Comments welcome here.
Monday, December 19, 2011
Comments welcome here.
Saturday, October 08, 2011
I started working in IT not much later and pushed every project I worked on (even terminal-based applications for beverage manufacturing and the like) in the direction of the "right" paradigm -- what I learned about what computing could and should be, from the Mac. Even today, when we've moved from the Iron Age to the Iphone Age, I still find myself thinking about UIs with the 1984 Mac OS as my reference point.
Sunday, October 02, 2011
This is an endemic problem for enterprise UIs since they are so often built on previous legacy systems. Veterans of the older systems know the terms, functions, and acronyms so well that they become "natural" -- but they're not. The effects of these kinds of preconceptions are something I constantly work to alleviate when designing new or replacement systems. Knowing what the business purpose itself is (for example, selling and servicing telecommunications products for residential and small business customers), and understanding the business itself, and the customers, should be the only prerequisite knowledge for using the new system, rather than “just having to know” how things have been done and what things have been called and abbreviated and acronymed in the previous generations of systems.
Having said that, achieving effective transparency, like all design in the real world, is a balancing act. You don't want to clutter up the UI with too much explanation and exposition, and you want to enable experienced and expert users to move rapidly though their tasks. It comes back to practitioner skill: knowing the right trade-offs to make.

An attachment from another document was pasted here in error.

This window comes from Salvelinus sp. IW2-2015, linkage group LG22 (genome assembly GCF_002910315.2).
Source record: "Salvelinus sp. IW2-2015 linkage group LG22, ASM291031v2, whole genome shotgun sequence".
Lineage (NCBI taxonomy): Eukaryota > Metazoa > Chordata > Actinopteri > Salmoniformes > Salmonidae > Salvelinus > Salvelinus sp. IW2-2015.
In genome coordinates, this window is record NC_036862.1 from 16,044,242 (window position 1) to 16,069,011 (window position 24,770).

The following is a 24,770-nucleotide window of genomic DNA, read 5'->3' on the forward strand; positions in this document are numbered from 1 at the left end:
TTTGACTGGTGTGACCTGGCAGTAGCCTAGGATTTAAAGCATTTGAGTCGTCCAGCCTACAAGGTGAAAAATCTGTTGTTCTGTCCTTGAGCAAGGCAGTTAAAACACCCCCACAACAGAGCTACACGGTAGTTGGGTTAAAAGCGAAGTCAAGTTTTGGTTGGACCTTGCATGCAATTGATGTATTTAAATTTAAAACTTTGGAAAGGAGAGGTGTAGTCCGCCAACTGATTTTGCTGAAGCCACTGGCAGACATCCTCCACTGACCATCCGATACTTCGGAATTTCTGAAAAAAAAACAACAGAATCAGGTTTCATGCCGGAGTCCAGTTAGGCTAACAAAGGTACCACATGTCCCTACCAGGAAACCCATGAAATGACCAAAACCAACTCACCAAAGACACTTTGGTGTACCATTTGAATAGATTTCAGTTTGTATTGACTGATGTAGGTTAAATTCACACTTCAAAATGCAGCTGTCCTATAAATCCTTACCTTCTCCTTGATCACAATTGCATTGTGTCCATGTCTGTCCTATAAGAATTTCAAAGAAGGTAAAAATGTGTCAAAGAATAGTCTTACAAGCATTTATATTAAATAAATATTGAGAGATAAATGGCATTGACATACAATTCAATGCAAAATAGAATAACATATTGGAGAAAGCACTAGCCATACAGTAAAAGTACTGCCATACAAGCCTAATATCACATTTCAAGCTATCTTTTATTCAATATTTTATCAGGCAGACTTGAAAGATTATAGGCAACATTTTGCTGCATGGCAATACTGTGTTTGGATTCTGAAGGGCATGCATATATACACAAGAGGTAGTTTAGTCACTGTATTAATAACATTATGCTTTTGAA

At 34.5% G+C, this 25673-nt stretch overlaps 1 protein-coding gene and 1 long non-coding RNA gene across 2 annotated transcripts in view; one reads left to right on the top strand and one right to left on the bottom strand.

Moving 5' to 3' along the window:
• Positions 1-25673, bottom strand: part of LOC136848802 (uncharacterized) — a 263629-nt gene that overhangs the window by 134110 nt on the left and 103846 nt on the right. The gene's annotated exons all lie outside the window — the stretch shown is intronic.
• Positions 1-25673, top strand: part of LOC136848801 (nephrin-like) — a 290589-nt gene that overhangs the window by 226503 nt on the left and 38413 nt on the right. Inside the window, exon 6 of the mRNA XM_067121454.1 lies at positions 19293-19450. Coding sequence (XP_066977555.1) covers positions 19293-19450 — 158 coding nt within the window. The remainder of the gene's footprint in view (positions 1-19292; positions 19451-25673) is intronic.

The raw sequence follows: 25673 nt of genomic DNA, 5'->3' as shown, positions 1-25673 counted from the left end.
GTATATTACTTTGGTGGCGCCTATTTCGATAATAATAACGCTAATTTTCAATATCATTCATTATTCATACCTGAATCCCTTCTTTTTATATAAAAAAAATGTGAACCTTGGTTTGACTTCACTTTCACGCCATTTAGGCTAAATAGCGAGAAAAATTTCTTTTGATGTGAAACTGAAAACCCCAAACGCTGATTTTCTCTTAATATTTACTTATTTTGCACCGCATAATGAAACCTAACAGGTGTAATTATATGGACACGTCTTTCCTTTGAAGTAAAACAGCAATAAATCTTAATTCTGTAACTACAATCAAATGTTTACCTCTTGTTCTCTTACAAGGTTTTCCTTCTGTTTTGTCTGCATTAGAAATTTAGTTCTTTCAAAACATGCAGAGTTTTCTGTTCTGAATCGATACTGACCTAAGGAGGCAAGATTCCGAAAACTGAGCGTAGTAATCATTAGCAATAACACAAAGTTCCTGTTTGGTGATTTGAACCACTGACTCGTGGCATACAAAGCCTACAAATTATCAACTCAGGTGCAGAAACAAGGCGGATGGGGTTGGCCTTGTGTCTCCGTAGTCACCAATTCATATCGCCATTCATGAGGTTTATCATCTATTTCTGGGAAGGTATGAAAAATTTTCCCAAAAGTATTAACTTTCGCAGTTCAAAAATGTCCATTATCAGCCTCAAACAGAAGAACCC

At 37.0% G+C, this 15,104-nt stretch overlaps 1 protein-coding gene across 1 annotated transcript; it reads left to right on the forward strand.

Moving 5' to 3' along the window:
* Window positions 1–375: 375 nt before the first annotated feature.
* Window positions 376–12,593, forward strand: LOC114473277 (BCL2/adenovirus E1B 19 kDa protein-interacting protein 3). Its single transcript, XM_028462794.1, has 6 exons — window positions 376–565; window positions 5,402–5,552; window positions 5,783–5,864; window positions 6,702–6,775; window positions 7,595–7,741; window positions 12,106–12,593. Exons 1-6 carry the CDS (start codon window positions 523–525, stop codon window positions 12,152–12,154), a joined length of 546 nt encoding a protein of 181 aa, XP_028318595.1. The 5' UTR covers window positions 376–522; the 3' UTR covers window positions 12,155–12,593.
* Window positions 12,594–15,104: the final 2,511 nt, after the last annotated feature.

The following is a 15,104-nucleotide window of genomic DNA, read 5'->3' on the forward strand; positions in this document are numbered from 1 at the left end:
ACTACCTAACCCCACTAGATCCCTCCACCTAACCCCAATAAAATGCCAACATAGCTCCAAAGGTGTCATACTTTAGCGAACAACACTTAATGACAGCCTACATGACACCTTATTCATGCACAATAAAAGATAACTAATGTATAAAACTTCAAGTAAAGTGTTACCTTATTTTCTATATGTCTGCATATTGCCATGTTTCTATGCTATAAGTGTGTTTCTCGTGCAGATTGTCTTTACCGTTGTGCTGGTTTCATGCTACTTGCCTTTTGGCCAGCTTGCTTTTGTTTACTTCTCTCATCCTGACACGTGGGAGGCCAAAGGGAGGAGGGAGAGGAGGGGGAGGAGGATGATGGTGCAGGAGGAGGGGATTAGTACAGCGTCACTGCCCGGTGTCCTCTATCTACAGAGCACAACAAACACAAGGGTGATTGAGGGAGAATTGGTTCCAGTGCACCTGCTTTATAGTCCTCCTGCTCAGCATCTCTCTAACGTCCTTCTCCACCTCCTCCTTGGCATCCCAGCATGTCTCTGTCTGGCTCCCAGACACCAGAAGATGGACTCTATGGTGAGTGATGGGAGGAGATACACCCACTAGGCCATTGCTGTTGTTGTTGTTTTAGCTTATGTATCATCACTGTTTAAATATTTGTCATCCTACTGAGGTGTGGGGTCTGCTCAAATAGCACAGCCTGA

When I glance at position descriptions for user experience professionals, they often seem to miss the point (which is probably inevitable when you are throwing descriptions out to the masses). They list discrete skills (personas, wireframes, HTML 5, Flex, etc.) as if having such skills are what add up to an effective UX designer. But what really matters most is having the ability to understand user needs as well as business or organizational imperatives and technical capacities and constraints, among other factors, all of which require both listening and "speaking" skills in addition to “design” skills.
You need to understand what people (including developers, clients, executives, as well as end users) need and can do, and you need to be able to synthesize these, come up with design approaches, and advocate (sometimes passionately) for the integrity and value of your design given those needs, capacities, and constraints. Any specific skill or technical ability is secondary to these constraints (and a good UX professional should be able to quickly learn any new technique or tool in any case).
Often a first design proposal will not be the perfect solution (however perfect it may be in your own mind, or in the abstract), but it helps shake loose the thinking and creativity of the people you're working with and for, and the dialogue that follows from considering a well-crafted design gives the best clues for how to evolve the design in the best possible direction given all the constraints and sometimes conflicting needs and desires. Listening, making, and speaking are the lather, rinse, and repeat of user experience design. You have to be able to do them all.
Friday, June 10, 2011
Here is a link to the video from the webcast. The slides are below.